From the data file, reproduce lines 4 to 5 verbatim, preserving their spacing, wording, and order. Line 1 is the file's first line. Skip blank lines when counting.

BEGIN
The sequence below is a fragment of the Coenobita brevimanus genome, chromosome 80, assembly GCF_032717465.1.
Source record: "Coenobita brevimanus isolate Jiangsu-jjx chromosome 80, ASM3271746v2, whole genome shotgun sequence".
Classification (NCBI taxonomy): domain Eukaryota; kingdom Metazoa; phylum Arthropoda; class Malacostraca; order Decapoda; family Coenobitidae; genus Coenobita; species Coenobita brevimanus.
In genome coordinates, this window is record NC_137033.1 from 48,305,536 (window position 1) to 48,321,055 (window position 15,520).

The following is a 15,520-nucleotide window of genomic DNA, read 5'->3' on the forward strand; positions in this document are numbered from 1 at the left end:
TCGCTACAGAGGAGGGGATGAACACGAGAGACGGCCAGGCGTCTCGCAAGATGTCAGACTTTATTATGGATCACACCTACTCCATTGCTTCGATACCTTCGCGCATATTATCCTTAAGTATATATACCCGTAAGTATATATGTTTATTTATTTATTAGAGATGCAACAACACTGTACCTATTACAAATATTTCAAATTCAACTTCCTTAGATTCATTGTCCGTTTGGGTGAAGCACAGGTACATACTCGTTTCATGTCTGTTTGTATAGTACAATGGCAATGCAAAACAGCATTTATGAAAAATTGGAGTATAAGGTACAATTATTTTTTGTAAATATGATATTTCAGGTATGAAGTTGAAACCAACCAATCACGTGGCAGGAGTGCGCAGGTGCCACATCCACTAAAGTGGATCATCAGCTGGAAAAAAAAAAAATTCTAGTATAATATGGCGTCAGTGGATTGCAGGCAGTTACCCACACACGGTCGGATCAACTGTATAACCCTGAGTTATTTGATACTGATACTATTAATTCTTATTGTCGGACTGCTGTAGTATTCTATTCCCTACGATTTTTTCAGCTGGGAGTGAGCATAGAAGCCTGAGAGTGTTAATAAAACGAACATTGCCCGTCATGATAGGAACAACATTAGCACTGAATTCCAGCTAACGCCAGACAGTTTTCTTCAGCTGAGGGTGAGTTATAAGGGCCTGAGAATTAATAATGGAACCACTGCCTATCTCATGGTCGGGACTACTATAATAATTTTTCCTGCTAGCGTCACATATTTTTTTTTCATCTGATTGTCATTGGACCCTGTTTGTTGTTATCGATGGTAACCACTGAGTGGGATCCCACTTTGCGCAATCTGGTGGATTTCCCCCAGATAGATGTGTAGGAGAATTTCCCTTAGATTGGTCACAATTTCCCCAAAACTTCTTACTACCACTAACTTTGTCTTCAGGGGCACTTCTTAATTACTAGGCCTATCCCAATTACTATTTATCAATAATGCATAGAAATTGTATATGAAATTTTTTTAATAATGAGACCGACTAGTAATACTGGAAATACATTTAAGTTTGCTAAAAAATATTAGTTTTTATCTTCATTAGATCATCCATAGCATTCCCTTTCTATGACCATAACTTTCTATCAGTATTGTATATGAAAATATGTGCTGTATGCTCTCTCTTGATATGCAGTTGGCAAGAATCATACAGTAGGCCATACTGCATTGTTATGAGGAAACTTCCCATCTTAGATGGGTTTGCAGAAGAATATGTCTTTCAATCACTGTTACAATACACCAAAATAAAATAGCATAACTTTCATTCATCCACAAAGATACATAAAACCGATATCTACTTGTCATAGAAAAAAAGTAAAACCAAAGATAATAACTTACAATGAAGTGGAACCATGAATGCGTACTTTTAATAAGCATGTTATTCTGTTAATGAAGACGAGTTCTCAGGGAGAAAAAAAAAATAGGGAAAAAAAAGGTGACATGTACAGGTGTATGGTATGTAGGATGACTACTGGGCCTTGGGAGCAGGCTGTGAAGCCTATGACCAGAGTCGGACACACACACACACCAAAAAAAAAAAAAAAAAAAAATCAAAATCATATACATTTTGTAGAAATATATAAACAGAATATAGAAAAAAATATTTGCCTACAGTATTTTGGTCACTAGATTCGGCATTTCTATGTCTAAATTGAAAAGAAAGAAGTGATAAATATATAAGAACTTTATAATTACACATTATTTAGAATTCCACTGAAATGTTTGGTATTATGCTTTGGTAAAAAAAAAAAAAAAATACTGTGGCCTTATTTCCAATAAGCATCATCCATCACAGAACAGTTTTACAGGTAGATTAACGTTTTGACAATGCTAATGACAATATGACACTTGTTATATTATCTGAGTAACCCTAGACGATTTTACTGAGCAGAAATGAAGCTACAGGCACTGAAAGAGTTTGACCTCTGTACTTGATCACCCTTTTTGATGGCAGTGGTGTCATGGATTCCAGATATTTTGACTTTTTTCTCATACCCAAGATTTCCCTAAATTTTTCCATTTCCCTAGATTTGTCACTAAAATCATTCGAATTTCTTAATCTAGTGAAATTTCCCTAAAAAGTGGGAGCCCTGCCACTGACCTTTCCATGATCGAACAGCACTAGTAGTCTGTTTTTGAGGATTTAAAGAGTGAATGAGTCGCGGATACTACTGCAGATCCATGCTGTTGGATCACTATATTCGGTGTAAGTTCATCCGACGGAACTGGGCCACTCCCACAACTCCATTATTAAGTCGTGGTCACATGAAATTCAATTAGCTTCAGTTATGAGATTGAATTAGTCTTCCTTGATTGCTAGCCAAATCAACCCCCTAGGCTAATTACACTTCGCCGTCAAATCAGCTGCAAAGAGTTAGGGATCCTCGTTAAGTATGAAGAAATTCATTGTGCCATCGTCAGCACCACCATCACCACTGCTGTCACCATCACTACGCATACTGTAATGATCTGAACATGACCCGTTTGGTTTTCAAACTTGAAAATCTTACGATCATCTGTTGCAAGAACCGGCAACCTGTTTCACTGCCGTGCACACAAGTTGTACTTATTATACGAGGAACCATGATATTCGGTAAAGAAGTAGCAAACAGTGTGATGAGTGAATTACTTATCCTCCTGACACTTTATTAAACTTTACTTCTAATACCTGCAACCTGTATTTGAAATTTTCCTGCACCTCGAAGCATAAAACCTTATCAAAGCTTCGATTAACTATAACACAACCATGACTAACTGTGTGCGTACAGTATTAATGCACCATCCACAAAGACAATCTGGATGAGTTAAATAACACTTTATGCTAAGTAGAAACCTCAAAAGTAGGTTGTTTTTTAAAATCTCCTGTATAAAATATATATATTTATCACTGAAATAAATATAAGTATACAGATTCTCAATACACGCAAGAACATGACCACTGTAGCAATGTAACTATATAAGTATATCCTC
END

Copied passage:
In genome coordinates, this window is record NC_137033.1 from 48,305,536 (window position 1) to 48,321,055 (window position 15,520).

The following is a 15,520-nucleotide window of genomic DNA, read 5'->3' on the forward strand; positions in this document are numbered from 1 at the left end: